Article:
A year or so ago, I was alerted about a new/old book called The Hidden Life of Prayer. John Piper strongly endorsed it and it was relatively inexpensive. All of our pastors and deacons read it and interacted with it. It was a helpful little volume on prayer.
Tim Challies is leading an online discussion of it over the next few weeks. Most of you will probably not participate in that but there are some really good deals regarding this book that you might want to check out including a very inexpensive Kindle edition of this classic and a free audiobook just released.
Click here for all the offers and explanation of this book!
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Posted in Uncategorized, tagged seminary on May 25, 2012 |
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At the recent BASICS Conference for Pastors I attended the subject of how to do seminary came up. This has been a topic of more frequent conversation among pastors in recent years especially since so many seminarians are coming out of school with large debt. It’s not only true of seminary grads but also in some cases those who attend Bible colleges as well and want to go into ministry, especially into missions or church planting. Because of their high debt however they are unable to go directly into missions because they have to pay down their loans significantly before they can even consider full-time Christian ministry.
Now this is not only becoming a problem among those who are going to school to prepare for ministry but also in general for many who are just going to college. Mark Cuban has written a piece which sums up how in general we are facing a new “housing bubble” crisis in America–only it’s much worse–it’s “The Coming Meltdown in College Education.” He writes:
Remember the housing meltdown ? Tough to forget isn’t it. The formula for the housing boom and bust was simple. A lot of easy money being lent to buyers who couldn’t afford the money they were borrowing. That money was then spent on homes with the expectation that the price of the home would go up and it could easily be flipped or refinanced at a profit. Who cares if you couldn’t afford the loan. As long as prices kept on going up, everyone was happy. And prices kept on going up. And as long as pricing kept on going up real estate agents kept on selling homes and finding money for buyers.
Until the easy money stopped. When easy money stopped, buyers couldn’t sell. They couldn’t refinance. First sales slowed, then prices started falling and then the housing bubble burst. Housing prices crashed. We know the rest of the story. We are still mired in the consequences.
Can someone please explain to me how what is happening in higher education is any different ?
Its far too easy to borrow money for college. Did you know that there is more outstanding debt for student loans than there is for Auto Loans or Credit Card loans ? Thats right. The 37mm holders of student loans have more debt than the 175mm or so credit card owners in this country and more than the all of the debt on cars in this country. While the average student loan debt is about 23k. The median is close to $12,500. And growing. Past 1 TRILLION DOLLARS. (I’d encourage you to read the rest).
We have talked about this whole issue of educational debt recently at our church in one of our Adult Bible Fellowships. It’s something Christians need to think about carefully.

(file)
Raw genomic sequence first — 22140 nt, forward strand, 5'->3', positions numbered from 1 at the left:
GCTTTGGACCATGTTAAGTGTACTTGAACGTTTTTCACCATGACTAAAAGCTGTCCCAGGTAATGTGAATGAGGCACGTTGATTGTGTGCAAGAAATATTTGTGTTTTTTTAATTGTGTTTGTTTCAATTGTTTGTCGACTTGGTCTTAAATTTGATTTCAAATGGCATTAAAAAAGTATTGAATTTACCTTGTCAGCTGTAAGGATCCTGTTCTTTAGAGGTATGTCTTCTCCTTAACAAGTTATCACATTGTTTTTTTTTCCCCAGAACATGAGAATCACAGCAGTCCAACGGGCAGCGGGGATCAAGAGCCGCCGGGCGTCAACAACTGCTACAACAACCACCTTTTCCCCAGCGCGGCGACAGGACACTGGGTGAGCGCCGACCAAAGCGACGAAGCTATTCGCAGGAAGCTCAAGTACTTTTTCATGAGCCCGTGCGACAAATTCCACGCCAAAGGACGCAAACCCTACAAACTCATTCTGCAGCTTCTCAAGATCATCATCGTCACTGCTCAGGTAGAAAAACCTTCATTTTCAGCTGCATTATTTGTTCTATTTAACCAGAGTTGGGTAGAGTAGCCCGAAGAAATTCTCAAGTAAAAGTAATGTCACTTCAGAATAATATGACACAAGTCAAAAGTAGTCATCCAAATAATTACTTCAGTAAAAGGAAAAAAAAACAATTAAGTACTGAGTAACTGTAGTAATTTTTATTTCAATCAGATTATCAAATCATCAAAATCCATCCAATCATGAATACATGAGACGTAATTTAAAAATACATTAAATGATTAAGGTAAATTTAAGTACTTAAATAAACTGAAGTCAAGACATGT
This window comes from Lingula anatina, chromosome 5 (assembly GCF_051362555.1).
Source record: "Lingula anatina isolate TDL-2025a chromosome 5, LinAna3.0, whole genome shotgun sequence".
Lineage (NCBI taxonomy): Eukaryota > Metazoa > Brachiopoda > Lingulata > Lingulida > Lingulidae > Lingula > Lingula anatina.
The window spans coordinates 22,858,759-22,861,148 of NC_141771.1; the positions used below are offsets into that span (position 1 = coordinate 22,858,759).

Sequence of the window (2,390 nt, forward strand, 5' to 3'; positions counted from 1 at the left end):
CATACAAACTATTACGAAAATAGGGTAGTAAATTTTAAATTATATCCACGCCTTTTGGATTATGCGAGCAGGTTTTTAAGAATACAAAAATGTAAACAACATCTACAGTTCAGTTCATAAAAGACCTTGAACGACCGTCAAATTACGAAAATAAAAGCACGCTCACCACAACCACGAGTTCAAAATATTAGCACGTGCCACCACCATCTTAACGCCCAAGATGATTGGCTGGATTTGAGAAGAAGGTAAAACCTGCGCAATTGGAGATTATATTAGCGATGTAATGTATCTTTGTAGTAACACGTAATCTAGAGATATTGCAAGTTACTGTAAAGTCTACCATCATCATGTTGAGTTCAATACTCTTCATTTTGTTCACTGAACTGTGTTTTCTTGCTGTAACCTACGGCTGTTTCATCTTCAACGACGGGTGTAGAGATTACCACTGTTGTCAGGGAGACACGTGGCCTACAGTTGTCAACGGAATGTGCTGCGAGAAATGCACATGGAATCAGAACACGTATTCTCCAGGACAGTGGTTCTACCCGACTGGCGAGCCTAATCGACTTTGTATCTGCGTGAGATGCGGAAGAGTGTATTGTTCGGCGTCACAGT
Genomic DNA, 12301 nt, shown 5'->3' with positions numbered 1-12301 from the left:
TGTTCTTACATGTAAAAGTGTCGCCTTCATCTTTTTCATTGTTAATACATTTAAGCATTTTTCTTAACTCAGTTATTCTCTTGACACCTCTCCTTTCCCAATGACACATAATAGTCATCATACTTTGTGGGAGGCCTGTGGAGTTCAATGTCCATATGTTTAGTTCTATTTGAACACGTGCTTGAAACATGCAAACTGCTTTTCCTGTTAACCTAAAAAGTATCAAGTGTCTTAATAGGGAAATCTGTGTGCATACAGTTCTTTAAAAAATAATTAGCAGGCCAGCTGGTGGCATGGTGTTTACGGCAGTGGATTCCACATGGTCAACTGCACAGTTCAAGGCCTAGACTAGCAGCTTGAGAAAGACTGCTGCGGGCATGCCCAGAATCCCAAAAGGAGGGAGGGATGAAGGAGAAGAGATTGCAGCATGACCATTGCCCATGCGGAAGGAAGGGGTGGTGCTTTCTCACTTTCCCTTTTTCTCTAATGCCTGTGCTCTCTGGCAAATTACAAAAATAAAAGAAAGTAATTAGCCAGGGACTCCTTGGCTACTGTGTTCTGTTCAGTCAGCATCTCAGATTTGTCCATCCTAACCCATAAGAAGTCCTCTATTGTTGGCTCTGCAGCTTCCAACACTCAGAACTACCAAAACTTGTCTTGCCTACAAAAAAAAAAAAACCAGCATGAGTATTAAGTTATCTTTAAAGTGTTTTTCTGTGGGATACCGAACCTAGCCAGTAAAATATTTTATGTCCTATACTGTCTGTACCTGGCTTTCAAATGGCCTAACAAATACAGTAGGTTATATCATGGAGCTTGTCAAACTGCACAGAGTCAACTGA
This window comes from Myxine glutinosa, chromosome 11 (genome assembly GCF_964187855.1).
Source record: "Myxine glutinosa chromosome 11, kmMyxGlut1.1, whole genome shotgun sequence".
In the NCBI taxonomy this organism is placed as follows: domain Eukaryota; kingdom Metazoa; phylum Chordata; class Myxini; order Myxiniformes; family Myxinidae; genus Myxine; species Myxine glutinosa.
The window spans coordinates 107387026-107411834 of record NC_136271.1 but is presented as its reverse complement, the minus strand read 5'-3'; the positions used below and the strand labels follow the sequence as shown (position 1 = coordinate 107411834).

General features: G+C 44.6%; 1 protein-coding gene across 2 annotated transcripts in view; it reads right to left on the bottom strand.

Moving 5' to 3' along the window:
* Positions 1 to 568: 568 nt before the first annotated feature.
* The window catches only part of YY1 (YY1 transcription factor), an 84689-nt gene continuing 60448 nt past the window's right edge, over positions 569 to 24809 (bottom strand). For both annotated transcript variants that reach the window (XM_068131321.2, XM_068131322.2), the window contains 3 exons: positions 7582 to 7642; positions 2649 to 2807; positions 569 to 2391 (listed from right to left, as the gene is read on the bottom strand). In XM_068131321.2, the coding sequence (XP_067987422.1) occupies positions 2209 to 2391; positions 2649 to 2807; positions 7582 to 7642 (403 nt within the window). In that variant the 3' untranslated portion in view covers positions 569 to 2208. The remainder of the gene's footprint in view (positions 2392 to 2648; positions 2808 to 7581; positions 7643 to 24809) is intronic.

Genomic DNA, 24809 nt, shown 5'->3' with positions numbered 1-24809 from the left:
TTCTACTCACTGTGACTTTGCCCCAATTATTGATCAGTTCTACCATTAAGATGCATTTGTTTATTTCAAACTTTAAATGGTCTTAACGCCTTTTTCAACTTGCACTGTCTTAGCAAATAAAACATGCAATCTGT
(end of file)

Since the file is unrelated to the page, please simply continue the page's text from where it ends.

Which brings me back to how to do seminary. I have two simple thoughts which were also mentioned at the BASICS Conference by all three pastors. 1) Make is local-church centered. I am thankful that I was heavily involved in local church ministry while I was in seminary. I went to a seminary that was affiliated with a local church. Although I didn’t attend that local church–their philosophy was very evident and I think is very Scriptural. If you don’t go to a church that is based or connected to a local church, make sure you are involved in a local church ministry! 2) Graduate as close to debt-free as possible. Make the sacrifices or take the extra time to make this goal a reality. It’s not possible for everyone, but I think if you really work at it, you can significantly reduce the debt load you may carry.
It will be fascinating to watch how the new technologies for education make the above two goals even more accessible in the future. At least that is my sincere hope!
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I was convicted by these two quotes which I read recently on evangelism and mission. The quotes from entry 24 of Gospel Meditations for Missions. The entry deals with the idea that many Christians adopt that there has been a cooling toward the gospel among unbelievers. The author contends that there is not a cooling among unbelievers but rather among believers toward the gospel. Unbelievers are dead in their sins, but believers are warmed about growing lukewarm or cold to the gospel.
David Hosaflook who serves in Europe writes,
“The problem with most Christians is that we have come to expect people to reject the Gospel, so we give up. We’ve lost our confidence in the thawing, life-giving, supernatural blaze of the Holy Spirit.
Roland Allen in his book Missionary Methods: St. Paul’s or Ours (1927):
Paul expected his hearers to be moved. . . . This expectation is a very real part of the presentation of the Gospel. It is a form of faith. . . .Simply to scatter the seed, with a sort of vague hope that some of it may come up somewhere, is not preaching the Gospel. It is indeed a misrepresentation of the Gospel. To preach the Gospel requires . . .that the speaker should expect a response (p. 74).”
Have you become cold to the Gospel recently? Meditate on the Gospel today and let it reignite your passion for sharing it with others.
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